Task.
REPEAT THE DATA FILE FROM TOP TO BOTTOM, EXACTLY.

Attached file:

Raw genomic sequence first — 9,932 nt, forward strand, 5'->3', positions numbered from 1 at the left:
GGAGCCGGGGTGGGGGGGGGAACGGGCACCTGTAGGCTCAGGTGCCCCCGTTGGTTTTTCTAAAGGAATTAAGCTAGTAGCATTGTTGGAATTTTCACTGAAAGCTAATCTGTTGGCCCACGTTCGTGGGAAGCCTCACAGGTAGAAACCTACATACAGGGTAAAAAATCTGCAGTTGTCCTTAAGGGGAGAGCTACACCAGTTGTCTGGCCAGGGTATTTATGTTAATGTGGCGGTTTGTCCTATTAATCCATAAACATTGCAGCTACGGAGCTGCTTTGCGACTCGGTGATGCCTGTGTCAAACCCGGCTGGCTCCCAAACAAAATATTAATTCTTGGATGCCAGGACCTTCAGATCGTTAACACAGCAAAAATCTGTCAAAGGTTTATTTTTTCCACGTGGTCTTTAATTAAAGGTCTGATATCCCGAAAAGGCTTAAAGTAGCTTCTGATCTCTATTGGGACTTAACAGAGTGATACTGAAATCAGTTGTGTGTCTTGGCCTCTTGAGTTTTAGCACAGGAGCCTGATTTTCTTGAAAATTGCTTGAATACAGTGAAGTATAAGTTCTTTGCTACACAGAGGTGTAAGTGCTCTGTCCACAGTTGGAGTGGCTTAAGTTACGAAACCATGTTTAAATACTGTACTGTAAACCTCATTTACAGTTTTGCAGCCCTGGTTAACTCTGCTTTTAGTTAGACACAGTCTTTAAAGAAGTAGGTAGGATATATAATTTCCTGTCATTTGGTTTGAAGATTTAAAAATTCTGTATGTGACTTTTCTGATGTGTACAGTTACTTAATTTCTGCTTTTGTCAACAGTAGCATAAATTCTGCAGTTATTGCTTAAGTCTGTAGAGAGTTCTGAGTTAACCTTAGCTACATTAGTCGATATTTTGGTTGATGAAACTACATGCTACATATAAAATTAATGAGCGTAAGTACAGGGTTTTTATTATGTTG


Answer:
Raw genomic sequence first — 9,932 nt, forward strand, 5'->3', positions numbered from 1 at the left:
GGAGCCGGGGTGGGGGGGGGAACGGGCACCTGTAGGCTCAGGTGCCCCCGTTGGTTTTTCTAAAGGAATTAAGCTAGTAGCATTGTTGGAATTTTCACTGAAAGCTAATCTGTTGGCCCACGTTCGTGGGAAGCCTCACAGGTAGAAACCTACATACAGGGTAAAAAATCTGCAGTTGTCCTTAAGGGGAGAGCTACACCAGTTGTCTGGCCAGGGTATTTATGTTAATGTGGCGGTTTGTCCTATTAATCCATAAACATTGCAGCTACGGAGCTGCTTTGCGACTCGGTGATGCCTGTGTCAAACCCGGCTGGCTCCCAAACAAAATATTAATTCTTGGATGCCAGGACCTTCAGATCGTTAACACAGCAAAAATCTGTCAAAGGTTTATTTTTTCCACGTGGTCTTTAATTAAAGGTCTGATATCCCGAAAAGGCTTAAAGTAGCTTCTGATCTCTATTGGGACTTAACAGAGTGATACTGAAATCAGTTGTGTGTCTTGGCCTCTTGAGTTTTAGCACAGGAGCCTGATTTTCTTGAAAATTGCTTGAATACAGTGAAGTATAAGTTCTTTGCTACACAGAGGTGTAAGTGCTCTGTCCACAGTTGGAGTGGCTTAAGTTACGAAACCATGTTTAAATACTGTACTGTAAACCTCATTTACAGTTTTGCAGCCCTGGTTAACTCTGCTTTTAGTTAGACACAGTCTTTAAAGAAGTAGGTAGGATATATAATTTCCTGTCATTTGGTTTGAAGATTTAAAAATTCTGTATGTGACTTTTCTGATGTGTACAGTTACTTAATTTCTGCTTTTGTCAACAGTAGCATAAATTCTGCAGTTATTGCTTAAGTCTGTAGAGAGTTCTGAGTTAACCTTAGCTACATTAGTCGATATTTTGGTTGATGAAACTACATGCTACATATAAAATTAATGAGCGTAAGTACAGGGTTTTTATTATGTTG